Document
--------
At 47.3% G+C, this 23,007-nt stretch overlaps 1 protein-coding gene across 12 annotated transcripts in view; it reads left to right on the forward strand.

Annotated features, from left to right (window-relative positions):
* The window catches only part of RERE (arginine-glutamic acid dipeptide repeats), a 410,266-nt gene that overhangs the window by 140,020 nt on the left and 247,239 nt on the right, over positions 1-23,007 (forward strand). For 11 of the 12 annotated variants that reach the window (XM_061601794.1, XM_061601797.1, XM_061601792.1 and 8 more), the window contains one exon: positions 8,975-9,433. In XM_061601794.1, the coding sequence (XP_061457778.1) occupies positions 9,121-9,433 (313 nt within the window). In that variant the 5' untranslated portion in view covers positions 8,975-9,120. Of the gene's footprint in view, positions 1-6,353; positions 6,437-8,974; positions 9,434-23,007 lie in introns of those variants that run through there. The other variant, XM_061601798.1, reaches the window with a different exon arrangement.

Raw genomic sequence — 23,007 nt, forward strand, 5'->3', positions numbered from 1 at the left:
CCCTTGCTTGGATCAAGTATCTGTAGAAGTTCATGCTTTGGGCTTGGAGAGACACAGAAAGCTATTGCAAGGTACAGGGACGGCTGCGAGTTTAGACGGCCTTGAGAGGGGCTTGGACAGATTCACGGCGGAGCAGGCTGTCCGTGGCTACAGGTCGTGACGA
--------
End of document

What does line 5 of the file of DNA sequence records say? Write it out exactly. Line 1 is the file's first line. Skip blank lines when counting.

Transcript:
CCCTTGCTTGGATCAAGTATCTGTAGAAGTTCATGCTTTGGGCTTGGAGAGACACAGAAAGCTATTGCAAGGTACAGGGACGGCTGCGAGTTTAGACGGCCTTGAGAGGGGCTTGGACAGATTCACGGCGGAGCAGGCTGTCCGTGGCTACAGGTCGTGACGA